Credit: Public Domain

Reproduction

How does the Leopard Slug produce its young?

Leopard slugs are hermaphrodites. Both individuals will have male and female reproductive organs and produce offspring after a successful mating.

They have an interesting mating technique. Pairs will climb together up a tree or on to a rock. They then lower themselves down on a mucus rope and intertwine their bodies. This movement is always done in an anti-clockwise direction.

Once their bodies are intertwined their penis will come out from the reproductive opening on the side of their head behind the antennae. They exchange sperm and then climb back up on to the tree with one eating the mucus on which they were suspended.

Sperm may be stored for months or years.

Their eggs will be laid in the soil in groups of up to 100.

The eggs will incubate for 20 days after which they hatch. Young slugs appear as a miniature version of their parents. At birth they are colored white with their pattern not starting to show till 1 week old.

Behavior

What does the Leopard Slug do during its day?

Leopard slugs are primarily active by night. They are often seen after rain. Their activity can be noticed due to the trails of slime which are left behind.

Leopard Slug (Limax maximus)

Credit: Public Domain

Predators and Threats

What stops the Leopard Slug from surviving and thriving?

Natural predators of the leopard slug include European hedgehogs, toads, snails, beetles and parasitic nematodes.

If threatened they will secrete a colorless liquid. They can also squirt blood through their breathing hole.

Leopard slugs will be killed by humans mainly to stop them eating plants in a yard.

Populations of this species are considered stable and may be increasing as they are introduced to new areas across the globe. At many sites this species is the most common species of slug.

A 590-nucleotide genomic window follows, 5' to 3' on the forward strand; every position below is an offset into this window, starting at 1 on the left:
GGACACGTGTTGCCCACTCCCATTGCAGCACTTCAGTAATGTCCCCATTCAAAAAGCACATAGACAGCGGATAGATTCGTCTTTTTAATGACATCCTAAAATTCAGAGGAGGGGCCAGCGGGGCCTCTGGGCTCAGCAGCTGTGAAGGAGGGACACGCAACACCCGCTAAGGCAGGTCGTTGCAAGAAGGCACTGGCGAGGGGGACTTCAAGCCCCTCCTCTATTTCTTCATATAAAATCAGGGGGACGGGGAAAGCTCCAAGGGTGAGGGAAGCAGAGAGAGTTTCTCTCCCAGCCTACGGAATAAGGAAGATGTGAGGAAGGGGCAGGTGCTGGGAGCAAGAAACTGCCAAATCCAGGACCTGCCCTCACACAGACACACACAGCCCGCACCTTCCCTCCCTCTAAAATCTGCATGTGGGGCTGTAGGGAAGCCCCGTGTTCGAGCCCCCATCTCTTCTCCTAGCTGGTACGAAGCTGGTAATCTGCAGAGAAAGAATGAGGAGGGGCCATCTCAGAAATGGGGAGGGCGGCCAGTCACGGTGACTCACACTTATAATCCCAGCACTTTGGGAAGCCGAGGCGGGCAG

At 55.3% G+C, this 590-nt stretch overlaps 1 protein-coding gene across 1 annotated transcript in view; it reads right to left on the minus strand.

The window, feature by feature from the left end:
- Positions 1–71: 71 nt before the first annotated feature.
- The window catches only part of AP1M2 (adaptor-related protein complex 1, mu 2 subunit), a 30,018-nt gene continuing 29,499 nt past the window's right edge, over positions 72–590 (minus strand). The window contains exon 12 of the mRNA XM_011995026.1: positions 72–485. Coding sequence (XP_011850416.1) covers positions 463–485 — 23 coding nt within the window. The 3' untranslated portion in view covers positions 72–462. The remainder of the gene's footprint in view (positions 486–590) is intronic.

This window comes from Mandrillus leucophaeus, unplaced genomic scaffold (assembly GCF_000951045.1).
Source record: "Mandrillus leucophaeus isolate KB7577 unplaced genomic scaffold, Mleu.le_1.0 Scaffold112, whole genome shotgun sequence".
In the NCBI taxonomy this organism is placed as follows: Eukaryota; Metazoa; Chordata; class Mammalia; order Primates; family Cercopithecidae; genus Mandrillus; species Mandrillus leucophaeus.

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Quick facts

The leopard slug has spread to every continent except Antarctica.

Their scientific name ‘Limax maximus’ roughly translates as “largest keel back slug” despite this species not being the largest species of slug.

Leopard Slug (Limax maximus)

Credit: Public Domain

References

Henderson, A., Henderson, D. and Sinclair, J., 2012. Bugs Alive. Melbourne: Museum Victoria.

The Australian Museum. 2020. Leopard Slug. [online] Available at: <https://australian.museum/learn/animals/molluscs/leopard-slug/> [Accessed 11 September 2020].

Backyardbuddies.org.au. 2020. Leopard Slugs. [online] Available at: <https://www.backyardbuddies.org.au/backyard-buddies/leopard-slugs> [Accessed 11 September 2020].

Raupp, M. 2020. Bug Of The Week Is ‘Slug Of The Week’: Leopard Slug, Limax Maximus — Bug Of The Week. [online] Available at: <http://bugoftheweek.com/blog/2016/5/30/ug-of-the-week-is-slug-of-the-week-leopard-slug-ilimax-maximusi> [Accessed 11 September 2020].

Davison, A., 2020. Leopard Slugs Mate In The Most Beautifully Bizarre Way – And Nobody Knows Why. [online] The Conversation. Available at: <https://theconversation.com/leopard-slugs-mate-in-the-most-beautifully-bizarre-way-and-nobody-knows-why-128284> [Accessed 11 September 2020].

Rowson, B. 2017. Limax maximus. The IUCN Red List of Threatened Species 2017: e.T170900A85577040. https://dx.doi.org/10.2305/IUCN.UK.2017-3.RLTS.T170900A85577040.en. Downloaded on 11 September 2020

Molluscs.at. 2022. Terrestrial Snails and Slugs. [online] Available at: <http://www.molluscs.at/gastropoda/terrestrial.html?/gastropoda/terrestrial/limax.html> [Accessed 4 January 2022]..